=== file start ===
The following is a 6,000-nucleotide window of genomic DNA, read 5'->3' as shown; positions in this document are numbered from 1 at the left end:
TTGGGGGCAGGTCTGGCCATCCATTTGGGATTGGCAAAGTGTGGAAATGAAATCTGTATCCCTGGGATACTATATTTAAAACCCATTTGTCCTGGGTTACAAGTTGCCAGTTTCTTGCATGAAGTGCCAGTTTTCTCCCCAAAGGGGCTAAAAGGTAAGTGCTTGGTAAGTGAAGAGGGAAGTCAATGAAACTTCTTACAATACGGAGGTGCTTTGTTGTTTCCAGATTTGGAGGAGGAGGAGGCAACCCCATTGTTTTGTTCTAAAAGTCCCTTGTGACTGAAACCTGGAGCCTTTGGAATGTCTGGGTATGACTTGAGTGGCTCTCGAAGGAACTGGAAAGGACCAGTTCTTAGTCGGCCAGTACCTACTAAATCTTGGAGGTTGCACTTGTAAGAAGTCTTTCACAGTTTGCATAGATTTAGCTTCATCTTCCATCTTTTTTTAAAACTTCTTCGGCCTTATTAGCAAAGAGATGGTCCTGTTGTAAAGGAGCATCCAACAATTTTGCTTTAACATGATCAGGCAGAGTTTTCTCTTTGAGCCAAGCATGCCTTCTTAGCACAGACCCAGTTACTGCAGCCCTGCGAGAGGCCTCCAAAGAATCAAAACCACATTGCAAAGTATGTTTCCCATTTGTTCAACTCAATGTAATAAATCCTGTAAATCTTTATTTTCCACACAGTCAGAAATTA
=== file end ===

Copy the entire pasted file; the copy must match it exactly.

The following is a 6,000-nucleotide window of genomic DNA, read 5'->3' as shown; positions in this document are numbered from 1 at the left end:
TTGGGGGCAGGTCTGGCCATCCATTTGGGATTGGCAAAGTGTGGAAATGAAATCTGTATCCCTGGGATACTATATTTAAAACCCATTTGTCCTGGGTTACAAGTTGCCAGTTTCTTGCATGAAGTGCCAGTTTTCTCCCCAAAGGGGCTAAAAGGTAAGTGCTTGGTAAGTGAAGAGGGAAGTCAATGAAACTTCTTACAATACGGAGGTGCTTTGTTGTTTCCAGATTTGGAGGAGGAGGAGGCAACCCCATTGTTTTGTTCTAAAAGTCCCTTGTGACTGAAACCTGGAGCCTTTGGAATGTCTGGGTATGACTTGAGTGGCTCTCGAAGGAACTGGAAAGGACCAGTTCTTAGTCGGCCAGTACCTACTAAATCTTGGAGGTTGCACTTGTAAGAAGTCTTTCACAGTTTGCATAGATTTAGCTTCATCTTCCATCTTTTTTTAAAACTTCTTCGGCCTTATTAGCAAAGAGATGGTCCTGTTGTAAAGGAGCATCCAACAATTTTGCTTTAACATGATCAGGCAGAGTTTTCTCTTTGAGCCAAGCATGCCTTCTTAGCACAGACCCAGTTACTGCAGCCCTGCGAGAGGCCTCCAAAGAATCAAAACCACATTGCAAAGTATGTTTCCCATTTGTTCAACTCAATGTAATAAATCCTGTAAATCTTTATTTTCCACACAGTCAGAAATTA